Sean McAlister

In a recent report for homebuyers, all signs suggest that their time is now. In many parts of the country, sellers have finally gotten the message by now, and homebuyers must take the hint. Real estate experts say a switch in the psychology of the housing market has helped buyers to see the silver lining around the market's storm clouds and usher in the fine shopping weather. Two years of stormy real estate markets appear to have created an ideal climate for bargain-minded house hunters who know where to look.

David Lereah, the chief economist for the National Association of Realtors, said that "we are now in a solid buyer's market," also added "It has been a seller's market for many years, but now we are seeing people across the country making deals and bringing prices down."

"What happened was, investors pulled out in droves, and the housing markets went dead," comments Lereah, "When the investors stopped buying, regular buyers got scared." A loss of confidence on the part of real estate investors triggered the psychological switch, he says.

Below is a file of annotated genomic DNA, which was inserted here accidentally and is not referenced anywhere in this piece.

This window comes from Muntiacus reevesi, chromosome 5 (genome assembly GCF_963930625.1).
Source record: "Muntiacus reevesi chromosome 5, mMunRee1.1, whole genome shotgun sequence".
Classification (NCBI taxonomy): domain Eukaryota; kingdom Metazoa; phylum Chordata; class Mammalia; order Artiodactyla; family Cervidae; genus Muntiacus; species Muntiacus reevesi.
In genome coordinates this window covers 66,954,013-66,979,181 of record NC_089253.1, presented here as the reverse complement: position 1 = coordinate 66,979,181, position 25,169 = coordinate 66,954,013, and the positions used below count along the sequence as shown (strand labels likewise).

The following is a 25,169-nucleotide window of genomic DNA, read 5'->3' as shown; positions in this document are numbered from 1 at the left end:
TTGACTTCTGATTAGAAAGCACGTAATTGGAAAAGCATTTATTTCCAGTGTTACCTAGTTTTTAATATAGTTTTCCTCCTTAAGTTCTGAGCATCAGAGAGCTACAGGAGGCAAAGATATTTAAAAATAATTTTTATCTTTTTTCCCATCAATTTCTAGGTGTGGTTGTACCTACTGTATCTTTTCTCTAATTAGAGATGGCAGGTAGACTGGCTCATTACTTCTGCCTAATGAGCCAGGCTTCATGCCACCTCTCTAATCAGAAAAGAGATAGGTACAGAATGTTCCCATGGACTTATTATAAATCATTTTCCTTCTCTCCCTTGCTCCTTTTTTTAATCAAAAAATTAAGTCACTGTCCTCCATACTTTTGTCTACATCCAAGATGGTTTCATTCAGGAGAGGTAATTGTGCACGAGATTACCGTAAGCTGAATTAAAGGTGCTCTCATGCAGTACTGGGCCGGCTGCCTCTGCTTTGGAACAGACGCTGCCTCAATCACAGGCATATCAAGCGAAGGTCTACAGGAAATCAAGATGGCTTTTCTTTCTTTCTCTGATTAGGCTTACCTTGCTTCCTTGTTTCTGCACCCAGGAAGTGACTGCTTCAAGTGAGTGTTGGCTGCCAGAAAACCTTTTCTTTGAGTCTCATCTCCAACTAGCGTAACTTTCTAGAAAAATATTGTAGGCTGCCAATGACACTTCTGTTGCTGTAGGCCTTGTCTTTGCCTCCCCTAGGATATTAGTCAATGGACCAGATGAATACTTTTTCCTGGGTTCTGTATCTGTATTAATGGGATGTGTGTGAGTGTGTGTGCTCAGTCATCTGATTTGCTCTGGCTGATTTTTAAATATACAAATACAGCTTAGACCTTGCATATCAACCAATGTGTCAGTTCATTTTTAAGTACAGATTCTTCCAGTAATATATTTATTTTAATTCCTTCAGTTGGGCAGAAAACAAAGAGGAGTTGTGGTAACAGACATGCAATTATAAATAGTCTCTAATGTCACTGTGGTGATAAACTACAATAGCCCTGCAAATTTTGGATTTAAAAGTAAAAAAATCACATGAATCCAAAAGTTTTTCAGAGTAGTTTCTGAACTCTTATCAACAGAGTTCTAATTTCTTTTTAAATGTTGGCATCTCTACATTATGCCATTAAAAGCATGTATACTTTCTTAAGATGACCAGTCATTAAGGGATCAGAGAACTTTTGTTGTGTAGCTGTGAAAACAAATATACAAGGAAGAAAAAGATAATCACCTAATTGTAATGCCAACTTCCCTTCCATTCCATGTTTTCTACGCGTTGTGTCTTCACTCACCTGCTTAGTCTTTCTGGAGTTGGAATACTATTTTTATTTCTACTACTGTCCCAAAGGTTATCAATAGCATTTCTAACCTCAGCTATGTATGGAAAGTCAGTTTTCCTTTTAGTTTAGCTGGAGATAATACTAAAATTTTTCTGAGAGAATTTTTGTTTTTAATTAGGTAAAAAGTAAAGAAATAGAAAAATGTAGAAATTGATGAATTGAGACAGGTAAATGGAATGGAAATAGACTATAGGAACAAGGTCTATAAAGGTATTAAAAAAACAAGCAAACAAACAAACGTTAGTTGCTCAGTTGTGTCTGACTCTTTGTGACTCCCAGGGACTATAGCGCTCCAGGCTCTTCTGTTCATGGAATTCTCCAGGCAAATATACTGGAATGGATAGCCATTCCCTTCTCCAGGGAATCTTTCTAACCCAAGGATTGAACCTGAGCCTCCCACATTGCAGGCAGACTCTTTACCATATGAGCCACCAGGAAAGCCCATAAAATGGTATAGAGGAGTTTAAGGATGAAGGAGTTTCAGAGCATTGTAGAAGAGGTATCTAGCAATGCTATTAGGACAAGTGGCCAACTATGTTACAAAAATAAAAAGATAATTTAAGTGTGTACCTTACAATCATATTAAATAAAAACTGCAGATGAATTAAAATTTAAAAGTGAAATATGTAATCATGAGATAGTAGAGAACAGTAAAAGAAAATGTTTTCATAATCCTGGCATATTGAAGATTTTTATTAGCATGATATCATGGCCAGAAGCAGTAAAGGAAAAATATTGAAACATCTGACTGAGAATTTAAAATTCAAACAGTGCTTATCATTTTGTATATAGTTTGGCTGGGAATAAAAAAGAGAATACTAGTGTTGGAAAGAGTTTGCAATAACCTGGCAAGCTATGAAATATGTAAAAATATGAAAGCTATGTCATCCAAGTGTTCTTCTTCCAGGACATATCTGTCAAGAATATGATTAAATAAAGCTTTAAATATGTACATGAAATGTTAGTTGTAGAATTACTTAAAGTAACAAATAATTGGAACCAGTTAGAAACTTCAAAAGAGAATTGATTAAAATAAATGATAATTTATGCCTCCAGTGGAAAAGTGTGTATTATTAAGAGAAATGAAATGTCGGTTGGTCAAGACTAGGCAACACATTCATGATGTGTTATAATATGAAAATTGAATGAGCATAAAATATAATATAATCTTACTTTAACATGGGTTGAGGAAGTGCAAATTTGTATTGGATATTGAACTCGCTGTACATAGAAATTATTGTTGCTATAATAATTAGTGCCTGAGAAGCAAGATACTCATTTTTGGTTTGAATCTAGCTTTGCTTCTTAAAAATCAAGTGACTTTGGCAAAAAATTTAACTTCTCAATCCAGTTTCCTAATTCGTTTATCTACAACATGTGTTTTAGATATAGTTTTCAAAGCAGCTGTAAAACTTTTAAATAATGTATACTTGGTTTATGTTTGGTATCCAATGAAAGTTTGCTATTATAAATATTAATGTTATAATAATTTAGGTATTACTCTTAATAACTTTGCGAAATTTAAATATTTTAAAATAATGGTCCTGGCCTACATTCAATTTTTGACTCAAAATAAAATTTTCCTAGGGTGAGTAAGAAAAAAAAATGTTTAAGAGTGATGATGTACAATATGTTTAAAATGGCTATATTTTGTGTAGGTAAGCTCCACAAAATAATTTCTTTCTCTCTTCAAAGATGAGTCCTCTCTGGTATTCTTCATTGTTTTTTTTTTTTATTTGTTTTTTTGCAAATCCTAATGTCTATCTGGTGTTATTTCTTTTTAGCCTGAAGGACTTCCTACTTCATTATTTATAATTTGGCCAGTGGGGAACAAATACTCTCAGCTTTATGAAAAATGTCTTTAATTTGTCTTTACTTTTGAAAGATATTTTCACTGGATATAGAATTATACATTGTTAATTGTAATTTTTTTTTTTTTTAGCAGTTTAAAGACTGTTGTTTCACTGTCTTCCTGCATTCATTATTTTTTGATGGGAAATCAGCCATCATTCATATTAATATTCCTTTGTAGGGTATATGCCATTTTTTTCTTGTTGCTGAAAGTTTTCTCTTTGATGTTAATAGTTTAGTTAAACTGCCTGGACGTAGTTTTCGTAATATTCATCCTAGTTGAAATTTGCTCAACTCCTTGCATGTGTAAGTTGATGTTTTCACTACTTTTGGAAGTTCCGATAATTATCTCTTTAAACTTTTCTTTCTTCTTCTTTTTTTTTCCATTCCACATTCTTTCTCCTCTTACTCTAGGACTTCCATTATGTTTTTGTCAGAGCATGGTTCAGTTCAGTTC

"Now they are making deals," Lereah says, speaking about the dearth of buyers, sellers eventually realized they would have to make concessions on their sale prices.

Mickey Levy, the chief economist for the Bank of America, points out that the market is also suffering from an oversupply of homes created by an overzealous home-builder community. If the downturn was simply a product of a short-term panic, things would likely be back to normal by now.

He says that "While demand is picking up, there is still that large supply overhang," and added "And while the numbers are starting to come up for sales, prices still have a bit to drift before they start rebounding." With a listless housing market, savvy buyers in many markets across the U.S. are finding themselves in the best position they have been in for nearly a decade when it comes to price negotiations.

Levy does warn, however, that not all sellers are in a dealing mood. He also said that "Even though existing-home prices are basically flattish on a national level, I would issue a bit of caution with that number," following up with "Housing is inherently a local market, and national numbers are notorious for not offering an accurate snapshot of what is happening in a particular market.

"On the whole, Levy says to expect prices, on average, to drift slightly lower as a function of clearing out excess inventory. And inventory is the key. So, while prices in Southern California and parts of Florida may be down significantly, other markets may still be enjoying healthy price gains.